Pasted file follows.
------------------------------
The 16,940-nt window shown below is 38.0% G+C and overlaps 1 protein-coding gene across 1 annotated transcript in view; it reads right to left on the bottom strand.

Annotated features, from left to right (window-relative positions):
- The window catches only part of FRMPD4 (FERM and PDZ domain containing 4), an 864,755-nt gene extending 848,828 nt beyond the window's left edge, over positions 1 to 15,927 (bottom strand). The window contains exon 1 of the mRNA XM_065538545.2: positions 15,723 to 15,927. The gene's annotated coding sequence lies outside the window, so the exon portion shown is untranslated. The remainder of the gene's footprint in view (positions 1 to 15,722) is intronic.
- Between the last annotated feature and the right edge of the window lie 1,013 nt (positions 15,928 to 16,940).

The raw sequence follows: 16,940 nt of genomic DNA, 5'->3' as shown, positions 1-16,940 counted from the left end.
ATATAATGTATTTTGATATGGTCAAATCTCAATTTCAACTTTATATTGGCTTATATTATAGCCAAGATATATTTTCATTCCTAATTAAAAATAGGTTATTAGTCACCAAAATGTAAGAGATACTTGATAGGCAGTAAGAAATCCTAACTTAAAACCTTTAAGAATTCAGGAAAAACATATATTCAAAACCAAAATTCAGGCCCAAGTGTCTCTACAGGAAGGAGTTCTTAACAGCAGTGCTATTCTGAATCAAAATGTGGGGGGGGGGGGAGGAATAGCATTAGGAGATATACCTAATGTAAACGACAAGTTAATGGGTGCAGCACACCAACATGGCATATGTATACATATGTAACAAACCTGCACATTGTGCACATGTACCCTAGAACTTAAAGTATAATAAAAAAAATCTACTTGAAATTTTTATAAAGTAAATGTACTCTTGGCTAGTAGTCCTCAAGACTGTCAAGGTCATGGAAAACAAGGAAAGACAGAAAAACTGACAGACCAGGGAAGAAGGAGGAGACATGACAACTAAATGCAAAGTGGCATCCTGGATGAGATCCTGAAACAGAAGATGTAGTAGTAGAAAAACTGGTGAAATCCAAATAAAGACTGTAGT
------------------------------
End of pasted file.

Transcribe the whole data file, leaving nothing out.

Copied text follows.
The 16,940-nt window shown below is 38.0% G+C and overlaps 1 protein-coding gene across 1 annotated transcript in view; it reads right to left on the bottom strand.

Annotated features, from left to right (window-relative positions):
- The window catches only part of FRMPD4 (FERM and PDZ domain containing 4), an 864,755-nt gene extending 848,828 nt beyond the window's left edge, over positions 1 to 15,927 (bottom strand). The window contains exon 1 of the mRNA XM_065538545.2: positions 15,723 to 15,927. The gene's annotated coding sequence lies outside the window, so the exon portion shown is untranslated. The remainder of the gene's footprint in view (positions 1 to 15,722) is intronic.
- Between the last annotated feature and the right edge of the window lie 1,013 nt (positions 15,928 to 16,940).

The raw sequence follows: 16,940 nt of genomic DNA, 5'->3' as shown, positions 1-16,940 counted from the left end.
ATATAATGTATTTTGATATGGTCAAATCTCAATTTCAACTTTATATTGGCTTATATTATAGCCAAGATATATTTTCATTCCTAATTAAAAATAGGTTATTAGTCACCAAAATGTAAGAGATACTTGATAGGCAGTAAGAAATCCTAACTTAAAACCTTTAAGAATTCAGGAAAAACATATATTCAAAACCAAAATTCAGGCCCAAGTGTCTCTACAGGAAGGAGTTCTTAACAGCAGTGCTATTCTGAATCAAAATGTGGGGGGGGGGGGAGGAATAGCATTAGGAGATATACCTAATGTAAACGACAAGTTAATGGGTGCAGCACACCAACATGGCATATGTATACATATGTAACAAACCTGCACATTGTGCACATGTACCCTAGAACTTAAAGTATAATAAAAAAAATCTACTTGAAATTTTTATAAAGTAAATGTACTCTTGGCTAGTAGTCCTCAAGACTGTCAAGGTCATGGAAAACAAGGAAAGACAGAAAAACTGACAGACCAGGGAAGAAGGAGGAGACATGACAACTAAATGCAAAGTGGCATCCTGGATGAGATCCTGAAACAGAAGATGTAGTAGTAGAAAAACTGGTGAAATCCAAATAAAGACTGTAGT